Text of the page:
Welcome back to my weekly review and recap of Humans. To catch up on previous coverage, click here.
Eight episodes and Humans doesn’t feel like it was ready to tie up its story. While the finale of season one (two is a go) was entertaining and satisfying enough on the larger scale, it would have benefited from an extra hour to let things settle, build up the tension, and then tie up loose ends. Instead, what we got was an episode that had a lot of easy outs for the characters. The entire Humans season one finale is centered on relationships, ones that mend and ones that break. Despite so much of the focus zeroing in on Leo and Karen, the real showstoppers are Laura and Mia and Karen and Pete (something I would never have predicted at the start of the episode). It’s these moments, as small as they are, that give the episode just the right amount of nuance to help muddle through some of the messier set pieces.
Considering how integral she’s been to the show’s entire plot and the success of the early episodes, Gemma Chan’s Mia takes a rather alarming back seat in the finale, aside from two pivotal scenes. Instead, the focus is shifted largely to Karen and her relationship with Leo. Karen had been made as a model of Leo’s mother, who he lost at a young age. However, she was rejected and ran off, lived on her own and integrated into society rather nicely. Now she wants herself along with the others to be destroyed, fearing what it would be if there were to be more created. Leo tries to speak to her humanity, telling her that she is only angry because she didn’t get the chance to travel with him and his makeshift family, that she always felt isolated. All of this is true, but she can’t instantly make herself forget the pain, or make the decision to let them all free.
Still, the scene between Leo and Karen is wonderfully acted between Colin Morgan and Ruth Bradley, both of whom lay bare in the moment, as Leo speaks to her heart and she to his intellect. Both are reaching out in any way they can to get the other to see reason. However, Bradley’s greatest scene comes much later in the episode, and it’s one that she shares with Pete. I have not been a big Pete supporter throughout this show, but the finale does some fine work in turning his likability up by making his curiosity get the better of him. He knows Karen, even if he didn’t truly know who she was before. The smile Bradley gives Pete at the end as they walk with one another, letting the day’s events sink in, is luminous, and she truly shines in this moment. More of this version of Karen would be great in season two.
It seems ridiculous to try and spell out the plot of the episode, since so much seems to happen in a very short amount of time. They synths are taken, Fred learns that he’s been changed to be obedient: he has free will but cannot act on it, making him and potentially his family slaves.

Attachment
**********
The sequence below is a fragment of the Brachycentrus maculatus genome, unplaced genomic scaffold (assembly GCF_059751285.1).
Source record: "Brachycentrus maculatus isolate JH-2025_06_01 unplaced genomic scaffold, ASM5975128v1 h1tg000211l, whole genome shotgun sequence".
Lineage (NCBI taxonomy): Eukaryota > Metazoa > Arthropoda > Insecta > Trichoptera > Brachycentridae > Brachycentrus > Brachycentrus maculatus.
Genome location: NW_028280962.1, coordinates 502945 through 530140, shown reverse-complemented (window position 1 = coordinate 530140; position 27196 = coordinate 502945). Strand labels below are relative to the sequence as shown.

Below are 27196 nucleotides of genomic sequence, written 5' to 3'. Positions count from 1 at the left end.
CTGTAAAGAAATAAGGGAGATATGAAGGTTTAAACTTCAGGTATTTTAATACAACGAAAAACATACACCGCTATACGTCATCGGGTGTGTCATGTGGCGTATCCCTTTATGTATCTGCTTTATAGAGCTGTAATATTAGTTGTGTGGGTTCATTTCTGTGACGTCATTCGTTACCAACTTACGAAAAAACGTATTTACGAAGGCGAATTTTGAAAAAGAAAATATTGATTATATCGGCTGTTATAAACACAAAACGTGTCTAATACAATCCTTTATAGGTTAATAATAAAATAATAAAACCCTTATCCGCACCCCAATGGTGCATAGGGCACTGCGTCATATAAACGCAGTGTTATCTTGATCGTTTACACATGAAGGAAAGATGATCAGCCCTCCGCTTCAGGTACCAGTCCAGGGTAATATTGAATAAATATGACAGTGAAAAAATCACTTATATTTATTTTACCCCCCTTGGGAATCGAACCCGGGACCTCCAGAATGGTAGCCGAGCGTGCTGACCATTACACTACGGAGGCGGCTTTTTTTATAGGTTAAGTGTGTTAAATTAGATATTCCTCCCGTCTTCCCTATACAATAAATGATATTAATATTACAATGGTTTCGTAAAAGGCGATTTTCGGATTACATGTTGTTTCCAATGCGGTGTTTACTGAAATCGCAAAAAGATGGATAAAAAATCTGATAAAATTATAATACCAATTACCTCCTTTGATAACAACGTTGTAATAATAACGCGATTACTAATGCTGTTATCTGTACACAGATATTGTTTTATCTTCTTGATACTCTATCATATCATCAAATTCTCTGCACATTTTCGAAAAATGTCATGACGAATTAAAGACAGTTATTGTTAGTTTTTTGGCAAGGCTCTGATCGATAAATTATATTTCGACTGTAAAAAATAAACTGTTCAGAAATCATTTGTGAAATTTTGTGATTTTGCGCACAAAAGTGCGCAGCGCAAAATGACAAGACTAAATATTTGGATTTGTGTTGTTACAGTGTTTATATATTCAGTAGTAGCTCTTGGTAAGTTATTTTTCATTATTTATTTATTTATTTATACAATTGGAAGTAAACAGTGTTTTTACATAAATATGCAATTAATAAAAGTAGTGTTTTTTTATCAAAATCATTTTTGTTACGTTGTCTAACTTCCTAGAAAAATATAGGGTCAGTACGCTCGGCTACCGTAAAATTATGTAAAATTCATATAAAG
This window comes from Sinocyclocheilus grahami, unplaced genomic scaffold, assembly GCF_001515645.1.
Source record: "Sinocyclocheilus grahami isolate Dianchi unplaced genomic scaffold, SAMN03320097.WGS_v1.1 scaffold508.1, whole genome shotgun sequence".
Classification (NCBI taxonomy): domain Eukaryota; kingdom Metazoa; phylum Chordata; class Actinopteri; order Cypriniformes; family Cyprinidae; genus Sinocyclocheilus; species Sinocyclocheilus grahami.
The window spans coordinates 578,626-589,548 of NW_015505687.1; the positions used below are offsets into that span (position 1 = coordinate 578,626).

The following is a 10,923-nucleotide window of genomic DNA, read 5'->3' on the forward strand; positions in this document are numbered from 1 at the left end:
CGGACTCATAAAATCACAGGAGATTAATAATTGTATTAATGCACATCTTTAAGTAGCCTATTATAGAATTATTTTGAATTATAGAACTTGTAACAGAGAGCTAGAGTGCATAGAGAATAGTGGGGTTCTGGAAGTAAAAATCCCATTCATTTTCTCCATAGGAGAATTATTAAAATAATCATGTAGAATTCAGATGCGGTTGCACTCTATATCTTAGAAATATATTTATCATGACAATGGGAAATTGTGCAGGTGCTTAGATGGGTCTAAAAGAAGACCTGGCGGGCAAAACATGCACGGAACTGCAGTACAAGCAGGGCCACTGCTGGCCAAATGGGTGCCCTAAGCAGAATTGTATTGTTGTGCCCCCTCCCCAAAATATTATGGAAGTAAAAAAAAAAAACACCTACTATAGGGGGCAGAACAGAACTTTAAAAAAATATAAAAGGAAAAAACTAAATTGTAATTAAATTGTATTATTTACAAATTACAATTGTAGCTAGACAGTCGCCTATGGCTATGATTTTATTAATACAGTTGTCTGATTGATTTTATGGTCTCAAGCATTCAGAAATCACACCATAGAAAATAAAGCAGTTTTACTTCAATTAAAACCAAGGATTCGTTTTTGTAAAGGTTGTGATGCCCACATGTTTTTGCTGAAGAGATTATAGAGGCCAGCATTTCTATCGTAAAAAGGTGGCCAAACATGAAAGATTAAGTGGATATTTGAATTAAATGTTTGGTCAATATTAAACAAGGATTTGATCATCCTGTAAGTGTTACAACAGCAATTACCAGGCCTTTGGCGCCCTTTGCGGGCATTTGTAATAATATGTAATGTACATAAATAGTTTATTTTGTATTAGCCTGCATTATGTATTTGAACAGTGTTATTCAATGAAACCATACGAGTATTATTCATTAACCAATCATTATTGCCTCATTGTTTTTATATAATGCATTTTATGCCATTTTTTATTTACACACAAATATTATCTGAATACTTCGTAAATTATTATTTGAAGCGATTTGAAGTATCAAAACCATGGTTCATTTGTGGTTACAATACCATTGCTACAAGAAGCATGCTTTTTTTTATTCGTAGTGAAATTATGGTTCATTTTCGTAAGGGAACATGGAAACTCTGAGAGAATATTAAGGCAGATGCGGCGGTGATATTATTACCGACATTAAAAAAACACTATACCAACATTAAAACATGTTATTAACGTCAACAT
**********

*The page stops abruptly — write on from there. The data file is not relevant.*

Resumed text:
However, Laura and co. manage to blackmail those wishing to do the synths harm and they’re released. Not too long after, they realize Fred has a tracking device in him and they have to turn him off. Then they split up, with Niska swiping the hard drive with the information on how to make more like her. Laura tells Joe about her brother and the seeds of reconciliation are planted, at one point the group finds themselves at an anti-synth rally, and Max ends up being okay!
The goodbye scene is what sells the episode and actually managed to stir a bit of annoyance it me again at just how little Chan was used in this episode. Her goodbye with Laura and Sophie was suitably touching, and her and Laura’s relationship turned into the strongest and most compelling of the season. Where Laura once viewed her with distrust, she now does with friendship and worry. Both women are fierce protectors and share a bond in their need to keep those they love from harm’s way. Chan and Katherine Parkinson worked marvelously together, and it will be a shame if their relationship isn’t revisited in season two.
Life gets back to normal (ish), aside from Niska having stolen the hard drive (conveniently setting up problems for the characters in season two). Humans had a bit of a rough start in the first few episodes, with many of the characters failing to land (such as Mattie, Niska, and Leo) and a difficulty in separating itself from the pack. However, Mattie, Niska, and Leo were all redeemed and became more intriguing characters (even if Niska takes a bit of a dive in those closing moments), and once all of the characters came together, the show became instantly stronger, working on the group dynamic. Episodes six and seven were particularly memorable. While the logic wasn’t always on solid ground, the characters and performers (Chan and Parkinson in particular) were always reliable to elevate the material.
I’ll be tuning in next year. Comment below and let me know what you thought about the season finale!
Episode Grade: 6/10
Season Grade: 8/10